Star Wars: Liam Neeson Thinks Too Many Spinoffs Are Hurting the Franchise

Star Wars actor Liam Neeson isn't exactly thrilled with the state of the franchise, these days – which is not exactly a well-kept secret. Neeson recently appeared on Watch What Happens Live! alongside Ant-Man and the Wasp: Quantumania star Paul Rudd, and he was once-again forced to talk Star Wars. However, this time Neeson decided to take the conversation a step further and let the world know why, exactly, he has a problem with Star Wars now: 

"There's so many spinoffs of 'Star Wars.' It's diluting it to me, and it's taken away the mystery and the magic in a weird way," Neeson said, after affirming that he currently has no interest returning to Star Wars right now. 

The opinion that Liam Neeson experesses there isn't exactly unique these days. There are many fans who think that Star Wars' franchise expansion in the last few years has come at the cost of quality. Star Wars started out releasing films as big "events" every couple of years, with a massive gaps in time between George Lucas' Original Trilogy in the '70s/80s; his 2000s Prequel Trilogy, and the Disney Sequel Trilogy in the 2010s.

Since Disney took over, Star Wars has attempted to pad those sporadic film releases with multiple spinoff films, animated series, and TV series that often act as backfillers for gap sin the franchise timeline, or chracter development only implied (but not seen) in the films. For every big success that seems to push the Star Wars franchise forward in novel ways (The Force Awakens, The Mandalorian, Andor), there are two projects that either divide the franchise (The Last Jedi, Rogue One) or outright disappoint (Solo, The Rise of Skywalker). And that's not even counting all the multiplatform projects people have to keep up with, which are still adding to Star Wars canon through books and comics (The High Republic) or video games (Star Wars Jedi: Survivor).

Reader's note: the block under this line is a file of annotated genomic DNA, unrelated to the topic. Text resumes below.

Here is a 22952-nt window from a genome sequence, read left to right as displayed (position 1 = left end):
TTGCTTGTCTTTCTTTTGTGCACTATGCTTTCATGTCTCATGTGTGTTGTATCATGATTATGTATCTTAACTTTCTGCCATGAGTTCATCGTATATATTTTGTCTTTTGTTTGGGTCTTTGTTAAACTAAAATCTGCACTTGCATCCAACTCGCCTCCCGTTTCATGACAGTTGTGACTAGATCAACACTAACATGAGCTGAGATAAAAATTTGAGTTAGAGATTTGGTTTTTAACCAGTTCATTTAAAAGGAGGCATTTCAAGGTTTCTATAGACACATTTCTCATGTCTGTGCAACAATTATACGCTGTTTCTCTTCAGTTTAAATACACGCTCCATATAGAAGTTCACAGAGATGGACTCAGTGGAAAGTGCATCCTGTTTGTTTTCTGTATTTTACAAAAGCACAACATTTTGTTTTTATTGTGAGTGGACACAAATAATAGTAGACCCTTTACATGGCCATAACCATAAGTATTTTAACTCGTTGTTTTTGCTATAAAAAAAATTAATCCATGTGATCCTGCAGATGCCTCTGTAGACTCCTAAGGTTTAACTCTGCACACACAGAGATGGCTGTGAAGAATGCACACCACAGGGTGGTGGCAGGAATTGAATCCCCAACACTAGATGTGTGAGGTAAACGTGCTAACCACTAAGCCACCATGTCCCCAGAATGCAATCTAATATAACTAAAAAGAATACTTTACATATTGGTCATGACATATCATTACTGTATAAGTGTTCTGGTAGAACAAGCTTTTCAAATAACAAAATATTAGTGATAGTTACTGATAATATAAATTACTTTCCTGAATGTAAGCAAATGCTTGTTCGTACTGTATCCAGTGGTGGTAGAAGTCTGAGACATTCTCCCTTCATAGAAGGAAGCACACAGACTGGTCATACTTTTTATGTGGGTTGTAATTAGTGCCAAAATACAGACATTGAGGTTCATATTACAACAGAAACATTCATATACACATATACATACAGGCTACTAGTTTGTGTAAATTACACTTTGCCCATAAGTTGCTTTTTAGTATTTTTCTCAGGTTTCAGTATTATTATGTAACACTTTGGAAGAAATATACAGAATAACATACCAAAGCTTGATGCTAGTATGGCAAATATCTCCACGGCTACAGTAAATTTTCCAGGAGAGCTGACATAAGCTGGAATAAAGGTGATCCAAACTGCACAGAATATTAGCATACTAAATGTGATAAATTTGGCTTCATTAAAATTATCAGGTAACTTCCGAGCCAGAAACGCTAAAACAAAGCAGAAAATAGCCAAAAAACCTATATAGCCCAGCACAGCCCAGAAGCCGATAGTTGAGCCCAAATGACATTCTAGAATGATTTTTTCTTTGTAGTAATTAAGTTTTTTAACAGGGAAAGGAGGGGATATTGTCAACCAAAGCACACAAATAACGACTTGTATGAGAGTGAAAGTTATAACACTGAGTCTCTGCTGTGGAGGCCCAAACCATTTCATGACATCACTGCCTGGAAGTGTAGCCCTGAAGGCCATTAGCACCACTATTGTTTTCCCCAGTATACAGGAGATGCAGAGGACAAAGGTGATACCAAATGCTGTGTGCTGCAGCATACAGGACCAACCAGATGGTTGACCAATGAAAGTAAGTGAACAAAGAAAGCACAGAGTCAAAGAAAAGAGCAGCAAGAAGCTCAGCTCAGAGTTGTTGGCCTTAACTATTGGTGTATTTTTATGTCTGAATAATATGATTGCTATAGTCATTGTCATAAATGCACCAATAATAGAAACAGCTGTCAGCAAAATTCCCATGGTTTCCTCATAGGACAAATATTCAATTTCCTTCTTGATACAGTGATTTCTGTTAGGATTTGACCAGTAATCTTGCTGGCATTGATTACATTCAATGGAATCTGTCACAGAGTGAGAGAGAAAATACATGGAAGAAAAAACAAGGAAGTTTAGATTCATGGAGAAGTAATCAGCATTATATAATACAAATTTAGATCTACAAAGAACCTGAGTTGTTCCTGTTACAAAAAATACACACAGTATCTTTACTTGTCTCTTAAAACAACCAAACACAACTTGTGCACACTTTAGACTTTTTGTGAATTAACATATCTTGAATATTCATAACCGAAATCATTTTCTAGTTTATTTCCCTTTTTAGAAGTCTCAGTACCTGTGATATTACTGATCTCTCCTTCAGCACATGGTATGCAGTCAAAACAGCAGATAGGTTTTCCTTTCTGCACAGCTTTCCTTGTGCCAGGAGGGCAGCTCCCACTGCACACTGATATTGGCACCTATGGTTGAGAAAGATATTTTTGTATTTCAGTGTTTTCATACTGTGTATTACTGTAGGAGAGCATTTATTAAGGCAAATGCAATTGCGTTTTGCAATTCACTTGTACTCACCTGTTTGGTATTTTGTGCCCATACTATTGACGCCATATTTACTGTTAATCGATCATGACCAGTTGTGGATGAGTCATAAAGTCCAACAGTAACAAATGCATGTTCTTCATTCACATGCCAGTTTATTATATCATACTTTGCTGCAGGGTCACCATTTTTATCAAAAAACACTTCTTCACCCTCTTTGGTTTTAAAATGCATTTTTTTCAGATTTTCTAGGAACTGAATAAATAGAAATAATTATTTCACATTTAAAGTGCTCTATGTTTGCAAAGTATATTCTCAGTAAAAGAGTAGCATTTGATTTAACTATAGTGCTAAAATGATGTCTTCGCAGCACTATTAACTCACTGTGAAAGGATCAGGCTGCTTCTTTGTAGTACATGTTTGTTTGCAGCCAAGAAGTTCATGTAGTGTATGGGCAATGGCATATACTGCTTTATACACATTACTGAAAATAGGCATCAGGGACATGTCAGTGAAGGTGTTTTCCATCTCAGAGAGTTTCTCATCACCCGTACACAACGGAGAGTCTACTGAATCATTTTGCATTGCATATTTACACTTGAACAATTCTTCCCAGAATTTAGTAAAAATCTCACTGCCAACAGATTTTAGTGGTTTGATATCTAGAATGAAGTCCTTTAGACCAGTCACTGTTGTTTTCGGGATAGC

All these releases have ultimately made Star Wars one of the most fractured blockbuster franchises out there. The debate is still ongoing about whether fleshing-out so many corners of mythos and character backstory is, as Neeson said, robbing Star Wars of its mystery. 

How Liam Neeson Could Return to Star Wars

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(Photo: Lucasfilm)

Although Liam Neeson seems admant about being done with Stars Wars, he did previously admit to ComicBook.com that there is one way he'd do it (besides his Force ghost cameo at the end of Obi-Wan): 

"If it was a film. Yeah, I'm a bit of a snob when it comes to TV, I must admit, I just like the big screen, you know?" Neeson told ComicBook.com. "Qui-Gon, I can't believe it's 24 years since we made [Star Wars:] The Phantom Menace, I just cannot believe where the time has gone. It was a terrific experience, shooting that film in London."  

You can stream the Star Wars Saga on Disney+. 

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